Friday, December 16, 2016
Crabs, Assemble!, Part Sixteen: The Avengers: The Once and Future Kang
Every Avengers writer feels the need to tackle Kang, the time-traveling warlord from the future. I've been reading comics for the better part of 44 years, and I have NEVER, NEVER read a Kang story that did anything but make my head hurt. (I take that back...I seem to remember vaguely enjoying one that Kurt Busiek wrote towards the end of his AVENGERS run, but I can't commit. Check back with me when I reread those issues at some point in the future. Stay Tuned....) Roger Stern is one of my all-time favorite superhero writers, but he didn't fare any better than most others at "The Kang Test".
THE AVENGERS: THE ONCE AND FUTURE KANG collects THE AVENGERS #'s262-269, The Avengers Annual #15, and WEST COAST AVENGERS ANNUAL #1, and starts off with a rip-snorter of an issue that sees Namor, The Sub-Mariner join the team. Having someone who is pretty-much viewed as a terrorist join The Avengers gives the team a whole new dynamic, and his interactions with Hercules are priceless. This is followed by a prelude to the launch of X-FACTOR, which finds The Avengers accidentally stumbling across a cocoon that will ultimately be revealed to contain the hibernating Jean Grey. There are two more parts to this story, neither of which is collected here. The conclusion, in X-FACTOR #1, is really not necessary to enjoy this issue, but the second part, which took place in an issue of FANTASTIC FOUR, would have been a great fit for this book, especially since the previous collections of Roger Stern's AVENGERS run collected all associated FANTASTIC FOUR issues. As it stands, this issue raises a lot of questions that, at least in THIS collection, fans new to the story will never get.
Issue #264 introduces a new incarnation of Yellowjacket, who will, if I remember correctly, figure more prominently later in the series. Issues 265-266 are SECRET WARS II tie-ins, and contribute greatly to the disjointed feel of this collection. To their credit, Marvel does include text recap pages that get new readers up to speed on SECRET WARS II, which they will undoubtedly find handy.
Issues 267-269 feature a bunch of Kangs teaming up, while secretly plotting against each other. Kang stories have always given me a headache, and this one was no different. One Kang is gathering and killing other versions of himself from alternate timelines, and then Immortus shows up, but Kang kind of IS Immortus, but he's also sorta-maybe Doctor Doom, and he was for sure Rama-Tut, and...I just burst a blood vessel. Not a fan of Kang, who I affectionately call "The enemy of entertainment". The art is nice, at least, thanks to the mighty team of John Buscema and Tom Palmer, and I got a kick out of how the scenes in Limbo featured Dire Wraiths....I love seeing Marvel go right up to the edge of the ROM legal tie-up in these collections.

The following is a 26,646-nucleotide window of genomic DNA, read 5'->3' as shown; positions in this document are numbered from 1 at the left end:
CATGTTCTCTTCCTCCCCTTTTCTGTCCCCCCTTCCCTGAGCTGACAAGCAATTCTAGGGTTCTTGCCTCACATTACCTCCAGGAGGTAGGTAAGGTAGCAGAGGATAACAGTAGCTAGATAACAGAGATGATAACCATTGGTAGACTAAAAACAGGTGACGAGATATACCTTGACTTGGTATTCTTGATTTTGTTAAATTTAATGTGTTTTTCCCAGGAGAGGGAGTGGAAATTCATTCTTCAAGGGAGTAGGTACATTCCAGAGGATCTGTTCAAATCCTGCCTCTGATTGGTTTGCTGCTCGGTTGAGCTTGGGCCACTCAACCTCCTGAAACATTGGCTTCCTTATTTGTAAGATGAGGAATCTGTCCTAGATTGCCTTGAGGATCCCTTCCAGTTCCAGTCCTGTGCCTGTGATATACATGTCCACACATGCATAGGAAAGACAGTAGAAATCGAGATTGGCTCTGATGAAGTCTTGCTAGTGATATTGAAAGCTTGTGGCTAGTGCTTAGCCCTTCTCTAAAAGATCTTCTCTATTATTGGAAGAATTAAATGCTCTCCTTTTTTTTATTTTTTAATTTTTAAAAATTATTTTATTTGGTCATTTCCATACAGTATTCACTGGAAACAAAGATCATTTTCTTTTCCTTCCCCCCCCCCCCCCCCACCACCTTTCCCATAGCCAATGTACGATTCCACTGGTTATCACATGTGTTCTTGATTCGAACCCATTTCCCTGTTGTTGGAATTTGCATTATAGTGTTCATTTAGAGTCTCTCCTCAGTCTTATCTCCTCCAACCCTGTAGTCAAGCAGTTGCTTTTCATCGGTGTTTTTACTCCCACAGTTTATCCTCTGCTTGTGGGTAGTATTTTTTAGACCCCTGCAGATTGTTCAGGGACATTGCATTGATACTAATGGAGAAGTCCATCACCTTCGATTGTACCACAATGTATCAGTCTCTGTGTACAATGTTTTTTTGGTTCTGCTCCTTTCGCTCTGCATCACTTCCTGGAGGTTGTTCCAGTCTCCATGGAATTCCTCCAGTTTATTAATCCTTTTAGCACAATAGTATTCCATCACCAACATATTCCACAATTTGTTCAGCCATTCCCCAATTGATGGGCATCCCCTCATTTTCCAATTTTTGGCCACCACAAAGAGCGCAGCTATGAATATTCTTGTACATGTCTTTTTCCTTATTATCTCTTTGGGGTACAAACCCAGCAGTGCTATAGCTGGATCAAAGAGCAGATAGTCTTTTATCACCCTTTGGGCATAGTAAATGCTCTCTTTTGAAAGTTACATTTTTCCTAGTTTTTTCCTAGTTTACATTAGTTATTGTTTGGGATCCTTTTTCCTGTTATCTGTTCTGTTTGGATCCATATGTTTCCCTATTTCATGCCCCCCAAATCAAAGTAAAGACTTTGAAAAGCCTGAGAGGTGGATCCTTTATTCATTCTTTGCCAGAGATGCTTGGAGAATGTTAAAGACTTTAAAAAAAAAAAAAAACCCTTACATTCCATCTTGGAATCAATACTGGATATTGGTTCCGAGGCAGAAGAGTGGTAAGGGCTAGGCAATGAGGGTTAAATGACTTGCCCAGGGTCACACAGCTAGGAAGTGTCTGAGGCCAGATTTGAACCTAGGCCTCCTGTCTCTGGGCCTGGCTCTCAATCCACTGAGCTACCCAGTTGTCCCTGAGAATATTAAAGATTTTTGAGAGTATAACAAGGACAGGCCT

The remainder of the book is taken up with a truly awful AVENGERS/WEST COAST AVENGERS crossover that ran through both team's annuals. The AVENGERS half is written by the awful Danny Fingeroth, and features art by Steve Ditko, who is inked horribly by Klaus Janson. I loved Janson's inks when he worked with Frank Miller, and Janson's pencils are just fine, but his style totally dominates anyone that he inks, and the art in this issue looks like muddy shit. The story, such as it is, finds the teams betrayed by one of their own, and pursued by the United States Government, who sic Freedom Force (A.K.A. The Brotherhood of Evil Mutants) on them. I always enjoyed the "Freedom Force" rebranding of that team, because it is something that I could totally see the government doing.
The second half of the crossover fares slightly better, thanks to Steve Englehart taking over the scripting. The traitor is revealed to be Quicksilver (Hardly a spoiler...the surprise is blown on the cover of the Annual!),
HERE for a review of that storyline.) He has somehow taken control of The Zodiac, who were already horrible villains, and are now some kind of horrible ROBOT DUPLICATE villains. I don't know...they still suck, though. Anyway, there's no fight, no real interaction of any meaningful kind between Quicksilver and the his former colleagues, and the story just kind of...ends. A real dud. I can see why Stern wanted nothing to do with the first of these threatened annual events.
Overall, this is not a bad book, but it is a disjointed, choppy one. I applaud Marvel for offering complete collections, crossovers and annuals included...but it often makes for iffy reading. Hopefully, the next Stern collection will fare better.
Seven out of ten devil heads!